But is Rastus Beattie really Homer? Below are the diary entries that mention him. Let’s see how they might match with what the record says about Homer Beattie.

 Sunday, June 7 – . . . Oh! I forgot to say that Rastus Beattie is home. I was talking to him yesterday. I’m glad he’s home, he looks all done up, although he says he’s all right.

 Wednesday, June 10, . . . After dinner, Ed and I went over home to play tennis, but Billy had gotten ornery, and said they couldn’t use his net any more, so we couldn’t play. I had a date with Rastus Beattie to play tennis too, and he called up to see about it, but as we couldn’t very well play without a net, we called it off, and Ed & I went down town. . . .

 Rastus is home, but from where? I would think it was from college. Homer did go to college; at least later on. In 1913, he was a senior at the University of Michigan and a member of the Forestry Club (his career was in Forestry). [1] But if he was a senior, this does not equate with him being in school in 1908, but in the 1909 Norwalk City Directory, Homer Beattie is listed, with occupation student. So it is possible that he started college in 1907, straight out of high school, which would put him home for summer vacation in June of that year.

Saturday, June 27: . . . We got up home in time for supper and afterwards went down to the library. We were sitting on the steps with Rastus and Fred French when the Davidson’s walked the steps. Poor Rastus, he nearly fainted, and Fred almost went into hysterics. Then we all kindly adjourned and left Rastus to make his peace. . .

Friday, July 17 – We have had a terrible storm today: thunder and lightening, and a regular cloud burst. We were glad to see it though, for our cistern gave out a few days ago, and carrying water is no fun. I got a letter from Irene today, saying that they are going to have a progressive dinner party for Meg, as she is going away so soon. She wants me to join her in giving the fourth course. She said they would find a “grand” fellow to take me. I don’t see where they would find him, I’m sure, so that isn’t much of an attraction. Probably Ernest Rudolph or Rastus Beattie, and either one doesn’t come up to my conception of grand. . .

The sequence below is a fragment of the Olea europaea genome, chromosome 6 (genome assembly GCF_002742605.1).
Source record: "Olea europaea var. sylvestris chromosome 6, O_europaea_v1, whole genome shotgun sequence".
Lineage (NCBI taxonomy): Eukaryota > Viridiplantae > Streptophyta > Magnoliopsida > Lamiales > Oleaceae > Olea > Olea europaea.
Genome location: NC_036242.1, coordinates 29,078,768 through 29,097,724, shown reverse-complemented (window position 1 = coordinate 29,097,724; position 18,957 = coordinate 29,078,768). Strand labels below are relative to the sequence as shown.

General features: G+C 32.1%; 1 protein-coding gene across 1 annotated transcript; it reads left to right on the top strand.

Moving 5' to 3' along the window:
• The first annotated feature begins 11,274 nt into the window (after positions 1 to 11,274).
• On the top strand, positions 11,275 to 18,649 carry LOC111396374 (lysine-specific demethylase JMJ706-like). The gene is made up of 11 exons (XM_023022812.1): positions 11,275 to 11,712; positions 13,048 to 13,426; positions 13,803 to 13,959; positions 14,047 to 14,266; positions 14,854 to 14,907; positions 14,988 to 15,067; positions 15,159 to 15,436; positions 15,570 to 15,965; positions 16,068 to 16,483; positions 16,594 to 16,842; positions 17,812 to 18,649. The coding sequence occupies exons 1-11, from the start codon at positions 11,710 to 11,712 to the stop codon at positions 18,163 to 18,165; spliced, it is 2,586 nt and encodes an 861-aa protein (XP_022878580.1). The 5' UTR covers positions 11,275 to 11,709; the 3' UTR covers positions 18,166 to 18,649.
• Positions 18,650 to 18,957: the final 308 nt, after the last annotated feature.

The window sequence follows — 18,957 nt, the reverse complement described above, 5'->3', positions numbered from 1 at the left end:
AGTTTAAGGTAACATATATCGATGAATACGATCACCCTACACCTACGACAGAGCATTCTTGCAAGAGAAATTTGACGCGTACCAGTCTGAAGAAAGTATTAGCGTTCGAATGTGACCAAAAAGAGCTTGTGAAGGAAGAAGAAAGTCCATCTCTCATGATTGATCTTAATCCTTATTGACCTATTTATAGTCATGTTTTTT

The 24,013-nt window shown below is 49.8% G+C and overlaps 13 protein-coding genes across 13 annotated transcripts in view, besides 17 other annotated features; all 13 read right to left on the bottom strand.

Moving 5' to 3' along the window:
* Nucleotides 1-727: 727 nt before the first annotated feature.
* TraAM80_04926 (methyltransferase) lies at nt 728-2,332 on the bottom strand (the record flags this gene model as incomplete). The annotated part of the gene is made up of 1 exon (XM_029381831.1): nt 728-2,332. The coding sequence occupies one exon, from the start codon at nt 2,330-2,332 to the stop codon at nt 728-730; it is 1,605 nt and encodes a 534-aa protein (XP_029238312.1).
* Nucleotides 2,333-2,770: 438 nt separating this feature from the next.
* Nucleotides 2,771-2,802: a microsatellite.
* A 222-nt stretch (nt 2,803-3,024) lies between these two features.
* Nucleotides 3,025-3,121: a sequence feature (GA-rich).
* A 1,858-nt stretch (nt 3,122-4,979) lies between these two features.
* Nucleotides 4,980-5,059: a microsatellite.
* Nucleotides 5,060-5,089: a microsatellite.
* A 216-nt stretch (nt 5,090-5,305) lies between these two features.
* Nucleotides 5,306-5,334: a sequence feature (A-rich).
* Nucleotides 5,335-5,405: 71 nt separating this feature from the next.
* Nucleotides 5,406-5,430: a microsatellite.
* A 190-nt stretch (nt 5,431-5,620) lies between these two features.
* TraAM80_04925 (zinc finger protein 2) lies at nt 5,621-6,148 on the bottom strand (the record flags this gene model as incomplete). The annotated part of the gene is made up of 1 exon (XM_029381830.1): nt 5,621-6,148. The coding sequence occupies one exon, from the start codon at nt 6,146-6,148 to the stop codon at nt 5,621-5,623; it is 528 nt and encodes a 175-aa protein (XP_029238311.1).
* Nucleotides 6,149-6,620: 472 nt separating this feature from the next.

Wednesday, Aug 12 – More arithmetic and grammar, etc., and the hall hotter than ever. We have a pretty good time though, looking at the people. It’s a regular menagerie. This evening Sara and I were going to the band concert, so I met her down at the library and we sat on the steps waiting for it to begin. Something happened however and the concert was called off, so we still sat on the steps. Quite a lot of kids had come down & we had a regular party there. About half past eight we went home and Rastus came along with me. I stayed all night at Grandma’s so we went down there and sat on the side steps. Rastus got very confidential, and we had a real “heart to heart” talk.

More encounters with “Rastus,” but nothing that indicates he is really Homer Beattie. But this is still summer vacation, so if Home were in college . . .

For the next four months, Harriott does not mention “Rastus” at all. Then, after Christmas, he reappears: